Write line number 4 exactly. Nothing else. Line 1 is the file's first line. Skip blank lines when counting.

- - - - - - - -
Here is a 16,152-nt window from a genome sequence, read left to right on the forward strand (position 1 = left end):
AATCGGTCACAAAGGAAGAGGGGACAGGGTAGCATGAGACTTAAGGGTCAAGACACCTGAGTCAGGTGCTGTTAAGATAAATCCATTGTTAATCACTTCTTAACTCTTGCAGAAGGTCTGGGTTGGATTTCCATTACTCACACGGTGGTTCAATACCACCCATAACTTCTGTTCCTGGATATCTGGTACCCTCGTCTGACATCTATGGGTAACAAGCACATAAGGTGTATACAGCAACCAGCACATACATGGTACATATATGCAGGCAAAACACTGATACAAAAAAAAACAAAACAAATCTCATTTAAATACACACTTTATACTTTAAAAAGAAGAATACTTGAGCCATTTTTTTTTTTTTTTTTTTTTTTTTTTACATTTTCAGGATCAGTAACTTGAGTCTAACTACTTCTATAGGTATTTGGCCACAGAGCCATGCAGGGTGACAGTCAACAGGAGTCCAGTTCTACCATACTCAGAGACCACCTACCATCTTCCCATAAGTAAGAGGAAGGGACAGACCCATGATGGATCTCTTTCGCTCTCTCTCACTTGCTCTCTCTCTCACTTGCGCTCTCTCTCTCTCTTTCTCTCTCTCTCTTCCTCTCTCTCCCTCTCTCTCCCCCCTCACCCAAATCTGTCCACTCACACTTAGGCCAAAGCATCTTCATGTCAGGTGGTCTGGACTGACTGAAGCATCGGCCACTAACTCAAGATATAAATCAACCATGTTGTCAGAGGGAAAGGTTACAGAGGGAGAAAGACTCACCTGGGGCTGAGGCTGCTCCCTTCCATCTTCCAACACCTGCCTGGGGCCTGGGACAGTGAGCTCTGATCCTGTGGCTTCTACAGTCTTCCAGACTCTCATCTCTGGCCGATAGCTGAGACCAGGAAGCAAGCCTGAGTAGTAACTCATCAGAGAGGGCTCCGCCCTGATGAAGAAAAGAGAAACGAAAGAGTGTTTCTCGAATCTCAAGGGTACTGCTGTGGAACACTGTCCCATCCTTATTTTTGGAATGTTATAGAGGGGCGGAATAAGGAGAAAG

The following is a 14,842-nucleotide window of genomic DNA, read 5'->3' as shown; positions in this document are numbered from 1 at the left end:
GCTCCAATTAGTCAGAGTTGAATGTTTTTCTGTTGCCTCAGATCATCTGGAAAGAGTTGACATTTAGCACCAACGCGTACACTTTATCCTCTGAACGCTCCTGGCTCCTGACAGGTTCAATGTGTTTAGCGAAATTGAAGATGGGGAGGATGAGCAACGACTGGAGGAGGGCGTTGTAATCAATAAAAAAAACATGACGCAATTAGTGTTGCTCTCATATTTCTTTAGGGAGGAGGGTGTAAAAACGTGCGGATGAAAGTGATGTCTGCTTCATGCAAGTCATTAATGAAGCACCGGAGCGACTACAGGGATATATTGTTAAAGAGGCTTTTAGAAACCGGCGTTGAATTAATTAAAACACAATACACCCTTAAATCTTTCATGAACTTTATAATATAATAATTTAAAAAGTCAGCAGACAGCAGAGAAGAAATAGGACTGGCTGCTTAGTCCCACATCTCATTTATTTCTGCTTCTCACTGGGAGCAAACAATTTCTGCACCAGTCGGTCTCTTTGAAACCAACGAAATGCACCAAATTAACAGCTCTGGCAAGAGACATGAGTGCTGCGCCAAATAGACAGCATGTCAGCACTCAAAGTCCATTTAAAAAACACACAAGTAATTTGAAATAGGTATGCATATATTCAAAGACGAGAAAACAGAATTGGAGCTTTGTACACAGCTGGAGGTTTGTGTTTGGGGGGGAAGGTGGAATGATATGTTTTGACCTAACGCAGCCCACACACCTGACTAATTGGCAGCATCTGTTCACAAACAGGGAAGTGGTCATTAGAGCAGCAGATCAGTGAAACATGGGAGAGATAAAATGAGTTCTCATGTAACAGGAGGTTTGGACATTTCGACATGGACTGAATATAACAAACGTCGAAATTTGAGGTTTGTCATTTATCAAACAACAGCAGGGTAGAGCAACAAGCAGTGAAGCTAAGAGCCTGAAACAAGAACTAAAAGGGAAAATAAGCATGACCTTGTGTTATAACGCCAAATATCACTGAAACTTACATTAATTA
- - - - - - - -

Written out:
GCTCCAATTAGTCAGAGTTGAATGTTTTTCTGTTGCCTCAGATCATCTGGAAAGAGTTGACATTTAGCACCAACGCGTACACTTTATCCTCTGAACGCTCCTGGCTCCTGACAGGTTCAATGTGTTTAGCGAAATTGAAGATGGGGAGGATGAGCAACGACTGGAGGAGGGCGTTGTAATCAATAAAAAAAACATGACGCAATTAGTGTTGCTCTCATATTTCTTTAGGGAGGAGGGTGTAAAAACGTGCGGATGAAAGTGATGTCTGCTTCATGCAAGTCATTAATGAAGCACCGGAGCGACTACAGGGATATATTGTTAAAGAGGCTTTTAGAAACCGGCGTTGAATTAATTAAAACACAATACACCCTTAAATCTTTCATGAACTTTATAATATAATAATTTAAAAAGTCAGCAGACAGCAGAGAAGAAATAGGACTGGCTGCTTAGTCCCACATCTCATTTATTTCTGCTTCTCACTGGGAGCAAACAATTTCTGCACCAGTCGGTCTCTTTGAAACCAACGAAATGCACCAAATTAACAGCTCTGGCAAGAGACATGAGTGCTGCGCCAAATAGACAGCATGTCAGCACTCAAAGTCCATTTAAAAAACACACAAGTAATTTGAAATAGGTATGCATATATTCAAAGACGAGAAAACAGAATTGGAGCTTTGTACACAGCTGGAGGTTTGTGTTTGGGGGGGAAGGTGGAATGATATGTTTTGACCTAACGCAGCCCACACACCTGACTAATTGGCAGCATCTGTTCACAAACAGGGAAGTGGTCATTAGAGCAGCAGATCAGTGAAACATGGGAGAGATAAAATGAGTTCTCATGTAACAGGAGGTTTGGACATTTCGACATGGACTGAATATAACAAACGTCGAAATTTGAGGTTTGTCATTTATCAAACAACAGCAGGGTAGAGCAACAAGCAGTGAAGCTAAGAGCCTGAAACAAGAACTAAAAGGGAAAATAAGCATGACCTTGTGTTATAACGCCAAATATCACTGAAACTTACATTAATTA